thicket


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References in classic literature ?
He paused and turned his head quickly toward a thicket, and then bent his eyes suspiciously on their guide, who continued his steady pace, in undisturbed gravity.
Here," answered Sir Geoffrey angrily, hurrying towards the thicket.
With these words she disappeared, and hardly had she done so than a huge wild boar started out of the thicket near and made straight for the Prince.
The guide unloosed the elephant and led him into a thicket, at the same time asking the travellers not to stir.
The thicket about me became altered to my imagination.
Outside this door a spade was placed against the wall; I took it, and advanced towards the thicket.
Campbell took him in his arms and carried him out of the thicket.
David thought it would be easy, too, to get to a small thicket and bury his bag in a hole he had already made and covered up under the roots of an old hollow ash, and he had, in fact, found the hole without a moment's difficulty, had uncovered it, and was about gently to drop the bag into it, when the sound of a large body rustling towards him with something like a bellow was such a surprise to David, who, as a gentleman gifted with much contrivance, was naturally only prepared for what he expected, that instead of dropping the bag gently he let it fall so as to make it untwist and vomit forth the shining guineas.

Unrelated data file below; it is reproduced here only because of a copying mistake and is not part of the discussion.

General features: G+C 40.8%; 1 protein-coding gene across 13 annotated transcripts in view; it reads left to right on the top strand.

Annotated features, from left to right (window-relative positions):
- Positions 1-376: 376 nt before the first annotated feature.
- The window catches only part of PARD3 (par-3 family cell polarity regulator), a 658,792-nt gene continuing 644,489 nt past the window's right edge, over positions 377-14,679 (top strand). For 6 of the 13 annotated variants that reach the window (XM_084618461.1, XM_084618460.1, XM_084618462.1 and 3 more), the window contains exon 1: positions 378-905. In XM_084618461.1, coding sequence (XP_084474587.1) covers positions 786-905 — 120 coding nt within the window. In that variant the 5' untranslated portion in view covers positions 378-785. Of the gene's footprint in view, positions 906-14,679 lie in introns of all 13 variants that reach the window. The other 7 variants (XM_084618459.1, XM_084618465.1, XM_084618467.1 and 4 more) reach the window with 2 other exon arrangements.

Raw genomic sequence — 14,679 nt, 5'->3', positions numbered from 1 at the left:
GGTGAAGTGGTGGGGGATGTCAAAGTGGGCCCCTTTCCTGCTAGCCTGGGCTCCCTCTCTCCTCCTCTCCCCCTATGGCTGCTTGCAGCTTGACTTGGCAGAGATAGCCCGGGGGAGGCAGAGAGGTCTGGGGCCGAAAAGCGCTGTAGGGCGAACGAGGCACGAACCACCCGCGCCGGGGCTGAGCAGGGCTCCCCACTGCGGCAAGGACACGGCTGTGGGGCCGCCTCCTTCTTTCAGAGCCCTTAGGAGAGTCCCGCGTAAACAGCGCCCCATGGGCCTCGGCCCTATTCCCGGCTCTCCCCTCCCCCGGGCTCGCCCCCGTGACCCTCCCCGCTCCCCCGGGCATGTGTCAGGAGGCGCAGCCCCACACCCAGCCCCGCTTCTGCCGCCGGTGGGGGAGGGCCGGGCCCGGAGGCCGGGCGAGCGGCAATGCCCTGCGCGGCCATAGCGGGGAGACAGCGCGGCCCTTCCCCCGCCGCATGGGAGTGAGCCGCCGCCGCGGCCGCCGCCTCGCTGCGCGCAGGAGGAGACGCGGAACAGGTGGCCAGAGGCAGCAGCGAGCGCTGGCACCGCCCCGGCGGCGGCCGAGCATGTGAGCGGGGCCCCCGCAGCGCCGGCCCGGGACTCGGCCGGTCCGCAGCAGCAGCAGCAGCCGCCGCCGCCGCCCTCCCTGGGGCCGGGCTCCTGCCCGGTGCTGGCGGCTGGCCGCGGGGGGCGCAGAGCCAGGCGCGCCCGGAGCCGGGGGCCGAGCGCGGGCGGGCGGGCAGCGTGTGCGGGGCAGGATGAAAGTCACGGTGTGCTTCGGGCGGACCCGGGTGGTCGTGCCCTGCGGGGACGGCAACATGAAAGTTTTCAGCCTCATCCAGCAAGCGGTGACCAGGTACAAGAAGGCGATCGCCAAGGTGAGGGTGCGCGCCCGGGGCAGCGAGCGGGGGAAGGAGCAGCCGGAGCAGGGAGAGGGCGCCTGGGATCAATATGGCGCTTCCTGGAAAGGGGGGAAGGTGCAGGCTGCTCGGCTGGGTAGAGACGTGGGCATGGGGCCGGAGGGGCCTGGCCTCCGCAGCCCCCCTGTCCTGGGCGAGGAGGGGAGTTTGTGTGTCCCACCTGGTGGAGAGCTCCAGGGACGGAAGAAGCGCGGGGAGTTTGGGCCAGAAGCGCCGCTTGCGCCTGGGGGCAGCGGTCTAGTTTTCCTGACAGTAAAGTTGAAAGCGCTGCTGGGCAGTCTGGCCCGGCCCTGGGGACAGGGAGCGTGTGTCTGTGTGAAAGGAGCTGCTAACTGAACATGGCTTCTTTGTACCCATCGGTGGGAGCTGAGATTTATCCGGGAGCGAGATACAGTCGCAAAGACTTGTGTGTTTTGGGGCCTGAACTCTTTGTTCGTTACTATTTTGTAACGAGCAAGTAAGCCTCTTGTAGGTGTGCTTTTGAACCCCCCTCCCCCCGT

For a moment we gazed about us in quest of a more practicable route; it was, however, at once apparent that there was no resource but to pierce this thicket of canes at all hazards.
They were in search of deer, when suddenly a huge grizzly bear emerged from a thicket about thirty yards distant, rearing himself upon his hind legs with a terrific growl, and displaying a hideous array of teeth and claws.
On thy knees and draw the bow; bid the shrilling arrow go; In the empty, mocking thicket plunge the spear; But thy hands are loosed and weak, and the blood has left thy cheek-- It is Fear, O Little Hunter, it is Fear!
But there went a report through all the land of the beautiful sleeping Briar Rose (for so the king's daughter was called): so that, from time to time, several kings' sons came, and tried to break through the thicket into the palace.